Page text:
What is Japan’s secret? Women and technology

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Workers convention a Panasonic LCD 4K during a Utsunomiya plant in Japan on Sep 21, 2016.

“Demography is destiny.”

It’s a renouned phrase, though it’s incorrect.

That was done apparent to me on a new revisit to Tokyo, where gray-haired people distant outnumbered children in a streets. But a dispatch and discord also suggested that Japan does not accept that a aging race means a mercantile prospects contingency diminish. On a contrary, Japan is harnessing dual of a resources — one prolonged underutilized and a other a long-standing source of strength — to support continued mercantile expansion.

Japan positively faces demographic challenges. It is already a oldest nation in a world, as totalled by both a median age of a race (46.3 years) and a share of a race aged 65 years or some-more (26 percent). That compares to usually 40.4 years and 17 percent, respectively, among all high-income countries. And Japan’s birthrate and central immigration rate are low—as a result, a race is not usually aging, though shrinking. Japan’s working-age race appearance some-more than 20 years ago, in 1995.

And yet, Japan’s economy is chugging along. It is by no means a fastest-growing vital economy in a world, though it nonetheless continues to expand. In fact, Japan’s GDP per capita expansion averaged 1.42 percent annually over a final 5 years — somewhat brazen of a OECD normal of 1.36 percent.

As any economist will tell you, a dual keys to postulated mercantile expansion and aloft vital standards are increases in a distance of a country’s labor force and rises in those workers’ productivity. Economies can't grow in a prolonged run though during slightest one of a dual army in play. In annoy of a demographics, both army are now moving a Japanese economy forward.

How has Japan’s economy remained volatile in a face of a demographic challenges? Sunday offers a answer: It’s a International Day of Women and Girls in Science. Both aspects of what a universe is celebrating currently — women and scholarship — are during play in Japan’s mercantile resilience.

First, a Japanese supervision has actively sought to boost a distance of a labor force by enlivening some-more women to work. Prime Minister Shinzo Abe’s launched his “Womenomics” module in 2013, that has increasing a rate of deputy compensate for those on parental leave and stretched a ability of daycare facilities. In addition, a supervision now requires companies with some-more than 300 employees to divulge gender farrago targets and compared movement skeleton for achieving them.

In partial due to those efforts, womanlike appearance in a labor force has risen from 65 percent in 2013 to 68.1 percent in 2016 — distant brazen of a OECD normal of 63.6 percent. That built on gains in prior years interjection to labor marketplace reforms in a late 1990s and early 2000s.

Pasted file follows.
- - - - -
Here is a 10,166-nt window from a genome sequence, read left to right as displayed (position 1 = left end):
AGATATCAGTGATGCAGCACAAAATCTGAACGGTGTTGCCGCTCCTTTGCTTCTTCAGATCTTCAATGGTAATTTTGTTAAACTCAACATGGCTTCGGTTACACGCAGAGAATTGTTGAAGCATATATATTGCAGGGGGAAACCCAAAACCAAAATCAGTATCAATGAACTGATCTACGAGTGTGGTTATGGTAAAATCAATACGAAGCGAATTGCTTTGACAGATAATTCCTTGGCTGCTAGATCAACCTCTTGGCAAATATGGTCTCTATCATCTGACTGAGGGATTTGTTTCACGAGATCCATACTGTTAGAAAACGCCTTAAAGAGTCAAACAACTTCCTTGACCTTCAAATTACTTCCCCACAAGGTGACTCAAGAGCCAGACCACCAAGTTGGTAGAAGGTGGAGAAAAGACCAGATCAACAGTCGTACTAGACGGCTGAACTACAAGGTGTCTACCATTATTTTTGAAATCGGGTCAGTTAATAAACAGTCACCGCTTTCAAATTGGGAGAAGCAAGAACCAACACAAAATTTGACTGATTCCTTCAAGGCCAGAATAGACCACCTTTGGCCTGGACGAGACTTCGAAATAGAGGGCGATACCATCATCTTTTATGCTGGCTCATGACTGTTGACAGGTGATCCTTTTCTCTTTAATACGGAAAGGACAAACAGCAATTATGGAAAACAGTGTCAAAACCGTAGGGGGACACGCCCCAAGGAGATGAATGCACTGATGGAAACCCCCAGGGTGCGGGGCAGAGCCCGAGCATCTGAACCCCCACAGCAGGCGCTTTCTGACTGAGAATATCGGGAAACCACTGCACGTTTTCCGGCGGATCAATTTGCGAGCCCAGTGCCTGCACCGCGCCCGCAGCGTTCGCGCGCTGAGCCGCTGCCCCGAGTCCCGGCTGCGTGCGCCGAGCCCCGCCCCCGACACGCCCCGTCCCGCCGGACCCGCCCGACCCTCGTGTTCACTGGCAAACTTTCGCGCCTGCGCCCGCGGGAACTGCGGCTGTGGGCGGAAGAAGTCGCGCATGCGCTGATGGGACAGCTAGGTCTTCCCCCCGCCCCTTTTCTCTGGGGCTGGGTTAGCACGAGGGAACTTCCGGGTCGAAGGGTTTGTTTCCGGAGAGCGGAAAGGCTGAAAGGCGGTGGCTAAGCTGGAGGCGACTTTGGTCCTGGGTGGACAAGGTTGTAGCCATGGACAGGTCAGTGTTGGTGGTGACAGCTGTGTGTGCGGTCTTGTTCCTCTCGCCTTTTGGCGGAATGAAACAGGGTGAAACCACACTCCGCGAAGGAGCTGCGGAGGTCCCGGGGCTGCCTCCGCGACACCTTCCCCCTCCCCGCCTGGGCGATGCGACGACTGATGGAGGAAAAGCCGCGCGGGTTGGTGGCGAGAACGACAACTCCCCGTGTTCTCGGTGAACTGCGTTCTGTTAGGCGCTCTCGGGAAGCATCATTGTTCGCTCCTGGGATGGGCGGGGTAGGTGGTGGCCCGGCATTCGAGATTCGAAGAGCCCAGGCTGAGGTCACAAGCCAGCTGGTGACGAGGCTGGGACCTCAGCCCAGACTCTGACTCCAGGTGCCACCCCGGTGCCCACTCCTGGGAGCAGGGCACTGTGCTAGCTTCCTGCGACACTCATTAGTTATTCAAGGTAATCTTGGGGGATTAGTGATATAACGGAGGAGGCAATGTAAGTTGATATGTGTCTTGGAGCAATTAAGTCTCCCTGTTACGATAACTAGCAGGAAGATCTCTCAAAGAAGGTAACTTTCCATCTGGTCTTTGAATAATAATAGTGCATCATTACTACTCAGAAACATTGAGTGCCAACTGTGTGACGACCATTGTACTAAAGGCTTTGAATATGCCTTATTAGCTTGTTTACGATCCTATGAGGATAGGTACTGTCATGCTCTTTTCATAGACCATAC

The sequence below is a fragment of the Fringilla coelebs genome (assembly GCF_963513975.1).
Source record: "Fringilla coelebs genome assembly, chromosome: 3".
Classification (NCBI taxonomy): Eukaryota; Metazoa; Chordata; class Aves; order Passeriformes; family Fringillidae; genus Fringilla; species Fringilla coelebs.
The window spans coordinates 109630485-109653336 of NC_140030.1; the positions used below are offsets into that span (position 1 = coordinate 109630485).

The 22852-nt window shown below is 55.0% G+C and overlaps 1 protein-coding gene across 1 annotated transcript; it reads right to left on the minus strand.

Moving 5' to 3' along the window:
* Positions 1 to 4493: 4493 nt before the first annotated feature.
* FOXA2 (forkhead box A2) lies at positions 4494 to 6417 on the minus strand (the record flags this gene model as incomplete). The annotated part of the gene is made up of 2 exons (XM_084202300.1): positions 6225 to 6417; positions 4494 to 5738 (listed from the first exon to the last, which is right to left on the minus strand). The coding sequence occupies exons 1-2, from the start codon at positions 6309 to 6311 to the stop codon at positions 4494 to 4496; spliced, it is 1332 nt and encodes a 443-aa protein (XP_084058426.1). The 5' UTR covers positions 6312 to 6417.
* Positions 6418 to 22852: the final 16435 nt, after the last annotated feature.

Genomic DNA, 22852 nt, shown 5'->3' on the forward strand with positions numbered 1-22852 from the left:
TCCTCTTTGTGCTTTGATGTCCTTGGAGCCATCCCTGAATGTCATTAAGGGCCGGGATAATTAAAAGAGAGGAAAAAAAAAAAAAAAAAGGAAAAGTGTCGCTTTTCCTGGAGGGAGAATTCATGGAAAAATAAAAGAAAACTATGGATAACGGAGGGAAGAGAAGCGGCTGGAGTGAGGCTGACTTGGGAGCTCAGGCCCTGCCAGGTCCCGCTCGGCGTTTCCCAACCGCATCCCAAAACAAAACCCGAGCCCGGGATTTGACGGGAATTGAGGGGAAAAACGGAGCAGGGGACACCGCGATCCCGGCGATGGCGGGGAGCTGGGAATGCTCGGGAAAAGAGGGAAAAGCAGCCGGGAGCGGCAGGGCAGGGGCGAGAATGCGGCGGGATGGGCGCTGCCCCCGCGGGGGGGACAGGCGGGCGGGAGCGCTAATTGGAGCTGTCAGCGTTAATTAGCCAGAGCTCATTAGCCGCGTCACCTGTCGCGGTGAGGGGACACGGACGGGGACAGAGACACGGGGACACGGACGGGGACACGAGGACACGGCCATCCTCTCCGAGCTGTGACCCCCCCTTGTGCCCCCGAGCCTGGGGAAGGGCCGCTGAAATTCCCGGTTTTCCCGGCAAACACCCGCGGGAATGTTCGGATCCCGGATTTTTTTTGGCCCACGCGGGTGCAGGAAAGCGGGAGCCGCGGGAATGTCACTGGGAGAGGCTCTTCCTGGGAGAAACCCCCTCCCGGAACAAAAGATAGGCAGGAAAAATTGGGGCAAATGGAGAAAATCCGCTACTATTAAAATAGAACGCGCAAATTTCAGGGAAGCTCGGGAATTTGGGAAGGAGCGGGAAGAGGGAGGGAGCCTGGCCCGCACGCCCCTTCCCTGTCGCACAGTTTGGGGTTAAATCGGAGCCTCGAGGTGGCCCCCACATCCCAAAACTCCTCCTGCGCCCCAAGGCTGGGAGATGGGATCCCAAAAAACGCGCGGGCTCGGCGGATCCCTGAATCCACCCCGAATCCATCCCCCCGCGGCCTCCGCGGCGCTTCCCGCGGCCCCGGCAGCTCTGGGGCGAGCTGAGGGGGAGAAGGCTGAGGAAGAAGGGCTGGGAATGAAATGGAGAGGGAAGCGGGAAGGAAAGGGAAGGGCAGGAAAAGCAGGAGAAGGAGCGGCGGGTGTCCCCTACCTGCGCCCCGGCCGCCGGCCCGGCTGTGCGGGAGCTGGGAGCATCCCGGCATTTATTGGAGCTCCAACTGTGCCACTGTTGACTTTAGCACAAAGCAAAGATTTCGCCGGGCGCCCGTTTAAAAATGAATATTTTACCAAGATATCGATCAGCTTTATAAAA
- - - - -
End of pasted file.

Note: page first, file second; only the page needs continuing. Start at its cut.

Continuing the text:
These policies commend a needed to grow a country’s workforce by harnessing a mercantile intensity of women — a prolonged underutilized shred of Japan’s working-age population.

Second, Japan is leveraging scholarship — some-more accurately, science, technology, engineering, and math (STEM), for that scholarship is used as a shorthand in a name of Sunday’s holiday — to boost a productivity. The nation has prolonged been a personality in technological innovation, though now a technological corner is assisting a economy overcome supposed demographic destiny in dual fields.

Automation and robotics are being employed to capacitate larger levels of outlay with fewer workers. That is quite apparent in a production and construction sectors. For instance, electronic tools builder Nidec is building automating robots and an concomitant complement of Internet of Things inclination to urge potency and some-more simply adjust bureau outlay to direct levels. And in construction, Taisei Corporation and a Chiba Institute of Technology recently introduced a drudge that automates rebar contracting — a routine that routinely accounts for 20 percent of a man-hours compared with constructing building frameworks.

Technology is also enabling Japan to improved caring for a expanding aged population. Toyota is among a companies that have launched robots to assistance Japan’s aged people travel independently, while Panasonic has grown a bed that can separate detached into a wheelchair.

Many companies have also grown fraternisation robots designed for a elderly, including Paro, a baby harp sign that nuzzles people who pet it, and Chapit, a rodent that chit-chats with bed-bound patients. Such developments not usually solve for a necessity of workers in health caring and elder care, though also enables younger family members to continue operative rather than take time off to caring for their aging relatives.

As we applaud a International Day of Women and Girls in Science, it is value gripping in mind a instance of Japan. Demography is by no means destiny if a nation has intelligent supervision policies and an innovative spirit. Other countries struggling with demographic or capability hurdles would do good to obey Japan’s winning formula.

Commentary by Paul A. Laudicina, a authority of AT Kearney’s Global Business Policy Council. He is a partner and authority emeritus during AT Kearney.

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